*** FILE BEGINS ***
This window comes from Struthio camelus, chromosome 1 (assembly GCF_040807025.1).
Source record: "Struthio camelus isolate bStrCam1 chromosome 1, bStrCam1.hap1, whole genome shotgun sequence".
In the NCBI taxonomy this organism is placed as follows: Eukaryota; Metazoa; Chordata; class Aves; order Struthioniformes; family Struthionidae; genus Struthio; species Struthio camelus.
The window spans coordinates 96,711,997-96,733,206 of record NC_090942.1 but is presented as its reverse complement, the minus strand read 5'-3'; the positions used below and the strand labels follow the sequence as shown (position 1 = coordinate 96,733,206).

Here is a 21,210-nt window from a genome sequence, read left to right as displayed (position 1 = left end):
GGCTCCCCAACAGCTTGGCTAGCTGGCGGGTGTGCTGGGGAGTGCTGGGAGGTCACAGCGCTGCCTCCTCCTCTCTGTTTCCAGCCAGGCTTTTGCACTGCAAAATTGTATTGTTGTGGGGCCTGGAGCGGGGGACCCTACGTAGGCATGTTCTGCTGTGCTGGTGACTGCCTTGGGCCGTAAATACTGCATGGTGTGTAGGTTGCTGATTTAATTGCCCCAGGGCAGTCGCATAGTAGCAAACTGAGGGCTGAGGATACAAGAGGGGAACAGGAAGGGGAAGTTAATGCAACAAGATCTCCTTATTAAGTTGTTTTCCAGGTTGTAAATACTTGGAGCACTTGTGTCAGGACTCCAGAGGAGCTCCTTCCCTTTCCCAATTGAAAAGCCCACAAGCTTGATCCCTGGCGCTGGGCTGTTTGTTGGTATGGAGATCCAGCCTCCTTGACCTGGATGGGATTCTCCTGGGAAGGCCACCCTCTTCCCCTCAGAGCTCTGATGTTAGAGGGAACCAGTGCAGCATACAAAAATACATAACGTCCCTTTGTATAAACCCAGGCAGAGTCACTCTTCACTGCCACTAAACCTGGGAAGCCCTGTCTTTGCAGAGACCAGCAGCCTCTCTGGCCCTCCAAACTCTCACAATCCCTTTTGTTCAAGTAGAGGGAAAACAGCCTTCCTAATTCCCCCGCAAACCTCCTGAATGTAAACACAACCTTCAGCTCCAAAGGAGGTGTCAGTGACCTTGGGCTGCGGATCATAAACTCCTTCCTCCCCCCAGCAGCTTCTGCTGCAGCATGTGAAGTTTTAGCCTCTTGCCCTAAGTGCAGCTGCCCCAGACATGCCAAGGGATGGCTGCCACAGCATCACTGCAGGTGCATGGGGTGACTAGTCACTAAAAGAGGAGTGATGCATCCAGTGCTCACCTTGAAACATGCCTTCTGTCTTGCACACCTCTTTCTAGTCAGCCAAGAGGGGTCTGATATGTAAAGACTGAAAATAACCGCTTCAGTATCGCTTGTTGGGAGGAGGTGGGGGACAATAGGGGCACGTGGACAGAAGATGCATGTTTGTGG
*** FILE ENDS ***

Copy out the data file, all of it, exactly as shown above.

This window comes from Struthio camelus, chromosome 1 (assembly GCF_040807025.1).
Source record: "Struthio camelus isolate bStrCam1 chromosome 1, bStrCam1.hap1, whole genome shotgun sequence".
In the NCBI taxonomy this organism is placed as follows: Eukaryota; Metazoa; Chordata; class Aves; order Struthioniformes; family Struthionidae; genus Struthio; species Struthio camelus.
The window spans coordinates 96,711,997-96,733,206 of record NC_090942.1 but is presented as its reverse complement, the minus strand read 5'-3'; the positions used below and the strand labels follow the sequence as shown (position 1 = coordinate 96,733,206).

Here is a 21,210-nt window from a genome sequence, read left to right as displayed (position 1 = left end):
GGCTCCCCAACAGCTTGGCTAGCTGGCGGGTGTGCTGGGGAGTGCTGGGAGGTCACAGCGCTGCCTCCTCCTCTCTGTTTCCAGCCAGGCTTTTGCACTGCAAAATTGTATTGTTGTGGGGCCTGGAGCGGGGGACCCTACGTAGGCATGTTCTGCTGTGCTGGTGACTGCCTTGGGCCGTAAATACTGCATGGTGTGTAGGTTGCTGATTTAATTGCCCCAGGGCAGTCGCATAGTAGCAAACTGAGGGCTGAGGATACAAGAGGGGAACAGGAAGGGGAAGTTAATGCAACAAGATCTCCTTATTAAGTTGTTTTCCAGGTTGTAAATACTTGGAGCACTTGTGTCAGGACTCCAGAGGAGCTCCTTCCCTTTCCCAATTGAAAAGCCCACAAGCTTGATCCCTGGCGCTGGGCTGTTTGTTGGTATGGAGATCCAGCCTCCTTGACCTGGATGGGATTCTCCTGGGAAGGCCACCCTCTTCCCCTCAGAGCTCTGATGTTAGAGGGAACCAGTGCAGCATACAAAAATACATAACGTCCCTTTGTATAAACCCAGGCAGAGTCACTCTTCACTGCCACTAAACCTGGGAAGCCCTGTCTTTGCAGAGACCAGCAGCCTCTCTGGCCCTCCAAACTCTCACAATCCCTTTTGTTCAAGTAGAGGGAAAACAGCCTTCCTAATTCCCCCGCAAACCTCCTGAATGTAAACACAACCTTCAGCTCCAAAGGAGGTGTCAGTGACCTTGGGCTGCGGATCATAAACTCCTTCCTCCCCCCAGCAGCTTCTGCTGCAGCATGTGAAGTTTTAGCCTCTTGCCCTAAGTGCAGCTGCCCCAGACATGCCAAGGGATGGCTGCCACAGCATCACTGCAGGTGCATGGGGTGACTAGTCACTAAAAGAGGAGTGATGCATCCAGTGCTCACCTTGAAACATGCCTTCTGTCTTGCACACCTCTTTCTAGTCAGCCAAGAGGGGTCTGATATGTAAAGACTGAAAATAACCGCTTCAGTATCGCTTGTTGGGAGGAGGTGGGGGACAATAGGGGCACGTGGACAGAAGATGCATGTTTGTGG